Athletic Center Equipped with AV for Diverse Functionality
The Kimberley Conference and Athletic Training Centre’s vast ballroom is equipped with Primacoustic panels to reduce room echo.
VANCOUVER, BC, canada—What started out as a Paralympic training center with funding from the 2010 Winter Olympics in Vancouver, the Kimberley Conference and Athlete Training Centre (KCATC) was developed into a full-scale conference and athletic training facility. Early on in the planning phase, business-savvy local integrator John Siega recognized the opportunity for an advanced AV contract at the site.
Designed to accommodate banquets of up to 390 people and theater-style meetings of up to 500, the center also features four breakout rooms for smaller meetings of up to 49, in addition to the main ballroom and pre-function space. All conference rooms are equipped with AV.
Siega Productions went to work in two phases: designing and installing the AV systems and supervising acoustic treatment in the ballroom and pre-function areas, Siega said. “The audio consisted of a distributed system with the flexibility of sound being delivered from any room in the facility to any other room in the facility,” he explained. “This consists of ceiling- and wall-mounted speakers with the ballroom speakers, and amplification more along the lines of a traditional PA system,” with larger speakers and power amps, as well as full stereo capability.
Sound distribution is controlled by dbx ZC-8 controllers and dbx Zone Pro processors, which “can be PC controlled via the in house network, so room by room adjustments can be made without localized mixers,” Siega said. This is “a user hands off approach to the design.” The ZC-8 controller is wall mounted, with relatively small controllers that can control volume and input selection—up to four—which can be preset for events. Shure wireless mics round out the audio system.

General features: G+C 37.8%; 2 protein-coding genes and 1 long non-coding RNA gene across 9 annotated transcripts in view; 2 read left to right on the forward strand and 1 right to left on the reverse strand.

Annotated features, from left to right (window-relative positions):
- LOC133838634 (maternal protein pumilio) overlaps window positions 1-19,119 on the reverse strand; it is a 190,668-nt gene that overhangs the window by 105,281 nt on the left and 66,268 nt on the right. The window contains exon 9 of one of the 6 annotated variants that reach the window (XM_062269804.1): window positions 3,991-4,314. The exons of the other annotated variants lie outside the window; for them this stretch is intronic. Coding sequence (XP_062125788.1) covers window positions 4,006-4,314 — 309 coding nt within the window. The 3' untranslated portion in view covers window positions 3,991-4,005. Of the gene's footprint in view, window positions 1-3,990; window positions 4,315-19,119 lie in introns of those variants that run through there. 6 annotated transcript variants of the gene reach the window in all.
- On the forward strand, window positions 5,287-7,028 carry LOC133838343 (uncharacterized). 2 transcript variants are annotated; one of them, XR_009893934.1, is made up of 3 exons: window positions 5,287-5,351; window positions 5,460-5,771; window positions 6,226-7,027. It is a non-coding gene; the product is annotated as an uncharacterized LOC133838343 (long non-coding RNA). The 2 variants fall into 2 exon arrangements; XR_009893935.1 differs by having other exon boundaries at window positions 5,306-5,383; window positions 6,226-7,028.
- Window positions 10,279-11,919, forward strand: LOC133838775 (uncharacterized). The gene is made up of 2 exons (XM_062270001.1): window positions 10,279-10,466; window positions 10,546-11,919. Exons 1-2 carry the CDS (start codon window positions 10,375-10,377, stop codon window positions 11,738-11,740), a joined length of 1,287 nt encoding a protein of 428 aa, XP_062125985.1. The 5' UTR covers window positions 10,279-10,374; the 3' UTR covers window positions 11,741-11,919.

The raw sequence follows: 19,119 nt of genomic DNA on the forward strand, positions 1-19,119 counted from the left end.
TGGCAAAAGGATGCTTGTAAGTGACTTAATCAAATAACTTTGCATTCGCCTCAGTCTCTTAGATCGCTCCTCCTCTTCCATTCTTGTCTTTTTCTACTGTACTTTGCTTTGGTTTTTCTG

Video is localized with Dell projectors and Draper screens in each breakout room, while 15- by 7.5-foot, 16:9 Draper screens and Sony projectors equip the 5,500-square-foot banquet hall. All the video is also network compatible.
The ballroom has hard walls and ceilings but carpeted floors. With eight 12-inch drivers mounted in the ceiling and pointed down toward the floor, there was significant echo: seven to eight seconds in the ballroom and nine or 10 seconds in the pre-function area. The echo was evident even without the sound system. As a result, the ballrooms and pre-function areas received acoustic treatment with Primacoustic Broadway panels installed by New Dawn Developments as directed by Siega Productions.
They had just a few weeks to complete this phase of the project. “Fitting all the panels was a big challenge,” Siega said.
But well worth it. “The results are so stark, compared to the untreated venue, that it is sometimes hard to believe these are the same rooms,” he said.
“There was a lot of skepticism when we began the job, as the panels don’t look like much when they come out the boxes one by one, but the impact on the audio clarity and control is amazing. I have also had several comments that the rooms now look better as the panels have given them dimension and a softer look.”
Lindsey Snyder is the assistant editor of SCN.